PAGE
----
What is required is that we encourage students to think for themselves and to ask questions, a task in which many of our educators miserably fail themselves. Additionally, this is something that the state does not want, as it tries to control independent thinking on the Islamic Studies and Pakistan Studies narrative. In short, the state wants to create minions instead of independent thinking youth, who can freely question and make decisions on their own.

In essence, the prime minister does not understand how extremism is curtailed, how youth concerns are addressed, and how an SNC must be democratically vetted instead of being urgently foisted.

People like Imran Khan are aptly described by Nadeem Farooq Paracha (NFP) in his latest column. His comment on Pakistanis, who are inspired more by postmodernism than either democratic or Islamic values, and who make for strange bedfellows with political Islamists deserve to be highlighted: “Many Muslim academics in the US adopt ‘postmodernist’ and ‘post-secular’ ideas … academics were wagging their fingers at secularism, liberalism and what they saw as ‘enforced modernity.’ These were not Islamic modernists of yore who would try to demonstrate that things such as democracy and secularism were inherent in Islam … This fascinated their Western patrons but, at the same time, Islamists gleefully adopted such narratives as well … It can also lead to rationalizing the ways in which Islamist violence is used, not only by apocalyptic groups, but also by common Muslims – to exercise everyday power.”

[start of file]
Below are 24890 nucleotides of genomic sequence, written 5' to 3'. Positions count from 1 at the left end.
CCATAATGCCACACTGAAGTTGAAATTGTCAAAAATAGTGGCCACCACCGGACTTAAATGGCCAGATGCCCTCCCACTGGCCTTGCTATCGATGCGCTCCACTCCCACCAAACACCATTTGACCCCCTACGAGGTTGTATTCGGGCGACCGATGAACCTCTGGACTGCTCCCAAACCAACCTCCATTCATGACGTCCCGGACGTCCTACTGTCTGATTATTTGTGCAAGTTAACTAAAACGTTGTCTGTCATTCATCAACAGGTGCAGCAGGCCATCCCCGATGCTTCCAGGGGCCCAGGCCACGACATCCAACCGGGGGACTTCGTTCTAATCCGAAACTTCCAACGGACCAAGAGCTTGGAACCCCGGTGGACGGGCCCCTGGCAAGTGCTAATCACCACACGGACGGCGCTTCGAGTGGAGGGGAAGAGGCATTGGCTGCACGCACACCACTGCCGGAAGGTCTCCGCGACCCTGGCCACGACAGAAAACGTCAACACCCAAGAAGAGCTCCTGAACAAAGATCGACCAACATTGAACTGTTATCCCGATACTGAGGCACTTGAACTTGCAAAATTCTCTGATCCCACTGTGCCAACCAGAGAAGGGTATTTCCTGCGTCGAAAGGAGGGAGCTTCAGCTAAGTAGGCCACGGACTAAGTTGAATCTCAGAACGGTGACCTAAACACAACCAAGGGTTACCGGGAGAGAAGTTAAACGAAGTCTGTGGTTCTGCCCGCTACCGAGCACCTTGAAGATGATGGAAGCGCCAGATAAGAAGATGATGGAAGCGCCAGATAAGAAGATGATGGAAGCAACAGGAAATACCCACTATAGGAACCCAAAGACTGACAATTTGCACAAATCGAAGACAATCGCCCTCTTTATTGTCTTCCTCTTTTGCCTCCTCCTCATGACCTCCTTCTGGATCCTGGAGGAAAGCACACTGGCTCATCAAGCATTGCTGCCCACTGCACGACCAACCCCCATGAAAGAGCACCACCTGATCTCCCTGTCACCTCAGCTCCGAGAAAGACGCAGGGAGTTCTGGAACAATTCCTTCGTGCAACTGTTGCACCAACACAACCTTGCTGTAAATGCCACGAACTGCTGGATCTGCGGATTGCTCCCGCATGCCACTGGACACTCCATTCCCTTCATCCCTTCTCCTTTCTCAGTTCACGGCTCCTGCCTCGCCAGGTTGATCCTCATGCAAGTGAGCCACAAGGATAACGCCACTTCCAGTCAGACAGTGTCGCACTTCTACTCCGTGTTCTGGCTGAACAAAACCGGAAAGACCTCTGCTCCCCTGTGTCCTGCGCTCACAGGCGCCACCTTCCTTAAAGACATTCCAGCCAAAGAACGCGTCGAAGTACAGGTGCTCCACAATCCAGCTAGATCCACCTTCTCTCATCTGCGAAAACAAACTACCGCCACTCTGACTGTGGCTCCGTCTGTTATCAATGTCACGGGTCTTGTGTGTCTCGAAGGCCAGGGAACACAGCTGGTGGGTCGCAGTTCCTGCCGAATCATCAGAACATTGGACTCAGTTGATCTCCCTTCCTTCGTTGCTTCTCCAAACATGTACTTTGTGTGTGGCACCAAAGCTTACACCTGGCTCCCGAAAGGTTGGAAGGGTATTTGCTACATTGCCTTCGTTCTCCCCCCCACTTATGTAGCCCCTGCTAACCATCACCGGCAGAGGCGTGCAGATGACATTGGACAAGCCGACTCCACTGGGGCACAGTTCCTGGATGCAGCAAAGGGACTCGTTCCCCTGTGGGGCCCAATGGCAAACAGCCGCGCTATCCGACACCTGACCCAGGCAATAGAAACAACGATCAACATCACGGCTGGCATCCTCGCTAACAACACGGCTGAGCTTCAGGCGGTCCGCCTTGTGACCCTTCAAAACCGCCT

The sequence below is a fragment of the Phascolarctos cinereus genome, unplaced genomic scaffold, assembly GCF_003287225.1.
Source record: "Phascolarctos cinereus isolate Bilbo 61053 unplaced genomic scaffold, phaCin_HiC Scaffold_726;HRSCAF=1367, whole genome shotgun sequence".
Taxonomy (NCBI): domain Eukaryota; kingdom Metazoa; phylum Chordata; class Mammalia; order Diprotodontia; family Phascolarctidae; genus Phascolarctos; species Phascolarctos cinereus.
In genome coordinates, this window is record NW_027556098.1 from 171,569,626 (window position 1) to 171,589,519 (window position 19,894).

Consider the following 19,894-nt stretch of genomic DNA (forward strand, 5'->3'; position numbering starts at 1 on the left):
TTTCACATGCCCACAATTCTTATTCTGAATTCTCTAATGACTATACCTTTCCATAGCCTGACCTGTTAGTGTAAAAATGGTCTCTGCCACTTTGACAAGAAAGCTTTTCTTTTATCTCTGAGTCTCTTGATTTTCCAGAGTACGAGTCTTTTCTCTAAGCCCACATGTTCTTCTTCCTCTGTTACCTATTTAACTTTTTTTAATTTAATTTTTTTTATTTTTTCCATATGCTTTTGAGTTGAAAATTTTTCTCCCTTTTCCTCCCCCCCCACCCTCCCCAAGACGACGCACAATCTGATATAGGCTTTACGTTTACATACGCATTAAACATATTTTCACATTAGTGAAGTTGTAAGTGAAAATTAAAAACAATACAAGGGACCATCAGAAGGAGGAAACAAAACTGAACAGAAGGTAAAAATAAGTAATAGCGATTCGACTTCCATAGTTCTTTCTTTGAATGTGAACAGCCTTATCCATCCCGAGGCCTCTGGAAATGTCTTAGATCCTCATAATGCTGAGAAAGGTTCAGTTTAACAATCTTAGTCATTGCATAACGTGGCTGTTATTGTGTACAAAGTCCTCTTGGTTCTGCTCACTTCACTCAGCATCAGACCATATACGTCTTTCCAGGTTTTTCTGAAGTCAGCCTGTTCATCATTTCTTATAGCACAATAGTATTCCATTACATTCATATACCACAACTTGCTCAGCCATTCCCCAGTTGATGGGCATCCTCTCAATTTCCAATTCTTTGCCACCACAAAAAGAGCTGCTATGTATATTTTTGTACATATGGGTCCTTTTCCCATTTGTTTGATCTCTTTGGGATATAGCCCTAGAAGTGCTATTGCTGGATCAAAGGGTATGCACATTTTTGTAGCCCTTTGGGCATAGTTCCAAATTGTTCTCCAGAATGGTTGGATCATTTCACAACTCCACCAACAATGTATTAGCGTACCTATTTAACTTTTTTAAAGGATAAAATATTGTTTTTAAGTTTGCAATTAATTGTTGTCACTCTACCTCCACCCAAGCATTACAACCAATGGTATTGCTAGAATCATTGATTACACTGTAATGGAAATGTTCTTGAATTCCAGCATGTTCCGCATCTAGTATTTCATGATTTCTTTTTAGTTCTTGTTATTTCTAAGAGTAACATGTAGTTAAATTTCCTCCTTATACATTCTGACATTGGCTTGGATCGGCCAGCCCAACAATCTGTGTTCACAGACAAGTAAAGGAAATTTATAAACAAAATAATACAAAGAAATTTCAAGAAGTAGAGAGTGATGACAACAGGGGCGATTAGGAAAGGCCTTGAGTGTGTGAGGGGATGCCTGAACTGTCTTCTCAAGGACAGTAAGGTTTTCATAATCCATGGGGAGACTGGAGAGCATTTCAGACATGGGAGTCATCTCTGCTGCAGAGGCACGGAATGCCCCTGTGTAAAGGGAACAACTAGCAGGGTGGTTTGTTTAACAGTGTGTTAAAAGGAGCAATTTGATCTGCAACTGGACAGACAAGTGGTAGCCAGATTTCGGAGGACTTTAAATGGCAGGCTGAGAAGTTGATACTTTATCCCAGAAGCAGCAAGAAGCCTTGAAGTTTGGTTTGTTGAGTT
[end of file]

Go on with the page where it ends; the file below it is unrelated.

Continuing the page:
In essence, Imran Khan comes from this cadre of people for whom Islam is a reaction to the West as defined by post 9/11 politics instead of being a universal call for radical inclusion. Imam Ali is usually quoted for saying “People are either your brothers in faith or in humanity”. This is like the phrase from the Upanishads, vasudhaiva kutumbakam (the world is one family). There was a time in which Imran Khan brought people together by winning the World Cup in 1992 and by establishing the Shaukat Khanum Hospital. But as a politician, he has become an embarrassment.